650 classes in Italy have been sent home due to confirmed coronavirus cases so far since reopening began on September 14th, according to Turin-based Economics researcher Lorenzo Ruffino, who calculated the likely numbers by analyzing Italian media reports.
 
When a case is confirmed at a school, Italian health authorities send the entire class and teacher home for 14 days, as well as any other students or staff who may have been in contact with the infected person. Schools are also often shut down for one day for extra cleaning, though so far there are few reports of schools being closed down for longer than that.
 

 

The government's scientific technical committee (CTS), which advises on Covid-19 rules, on Tuesday gave the plan the green light to go ahead nationally. 

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ENVIRONMENT

REVEALED: These are the most polluted towns in Italy

The northern cities of Milan and Turin were named Italy's 'smog capitals' in a new pollution report on Monday which urged the government to take action over poor air quality.

REVEALED: These are the most polluted towns in Italy
Photo: Pixabay

Smog and pollution are choking Italian cities year-round and many towns are exceeding limits on fine particles and other pollution, according to another report from Italian environmental watchdog Legambiente.

The Mal’aria di città (Air pollution in the city) report for 2023, unveiled on Monday, was the latest to warn about the risks to health posed by pollution in many parts of the country.

It found that 25 of 95 cities monitored had violated clean air ordinances by exceeding daily fine particle (PM10) emission limits, which are currently set at no more than 35 days a year with a daily average of over 50 micrograms per cubic metre.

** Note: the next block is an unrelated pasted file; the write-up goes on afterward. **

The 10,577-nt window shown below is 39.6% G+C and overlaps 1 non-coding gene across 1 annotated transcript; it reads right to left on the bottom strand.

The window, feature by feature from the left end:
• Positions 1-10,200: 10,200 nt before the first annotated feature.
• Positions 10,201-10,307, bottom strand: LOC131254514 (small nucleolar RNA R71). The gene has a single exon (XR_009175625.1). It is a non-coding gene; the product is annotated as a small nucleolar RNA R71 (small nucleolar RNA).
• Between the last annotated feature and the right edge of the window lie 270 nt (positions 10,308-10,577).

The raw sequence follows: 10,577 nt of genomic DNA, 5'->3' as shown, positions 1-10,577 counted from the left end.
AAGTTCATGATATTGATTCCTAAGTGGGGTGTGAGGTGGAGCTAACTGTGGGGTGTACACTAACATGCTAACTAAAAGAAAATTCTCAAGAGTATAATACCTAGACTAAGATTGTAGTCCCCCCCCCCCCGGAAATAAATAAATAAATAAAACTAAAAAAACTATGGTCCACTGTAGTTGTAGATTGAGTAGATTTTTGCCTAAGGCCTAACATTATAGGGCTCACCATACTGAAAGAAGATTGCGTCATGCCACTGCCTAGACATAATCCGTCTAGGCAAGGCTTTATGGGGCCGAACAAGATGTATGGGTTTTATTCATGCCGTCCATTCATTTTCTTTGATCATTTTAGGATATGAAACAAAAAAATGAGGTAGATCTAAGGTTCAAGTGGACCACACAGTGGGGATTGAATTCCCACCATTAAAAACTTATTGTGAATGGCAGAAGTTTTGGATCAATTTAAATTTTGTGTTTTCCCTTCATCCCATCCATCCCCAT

Turin was ranked as the worst offender, exceeding this level on 90 days, closely followed by Milan (84), Asti (79), Modena (75), and Padua and Venice at 70.

These were followed by Cremona, Treviso, Mantua and Rovigo, all of which exceeded limits to a lesser degree.

All of the most polluted cities were in the northern Italian regions of Piedmont, Lombardy, Emilia Romagna and Veneto, with most within the north-western ‘industrial triangle’.

Some southern cities featured nearer the bottom of the ranking, with Andria (Puglia) and Ragusa (Sicily) exceeding limits on several days, as well as Rome, which overshot the permitted level for one day.

(Photo by Andreas SOLARO / AFP)

The average annual rate of PM10 emissions nationwide dropped slightly, by two percent year-on-year, the report found.

“This, however, is not enough to guarantee the health of citizens,” said Stefano Ciafani, president of Legambiente.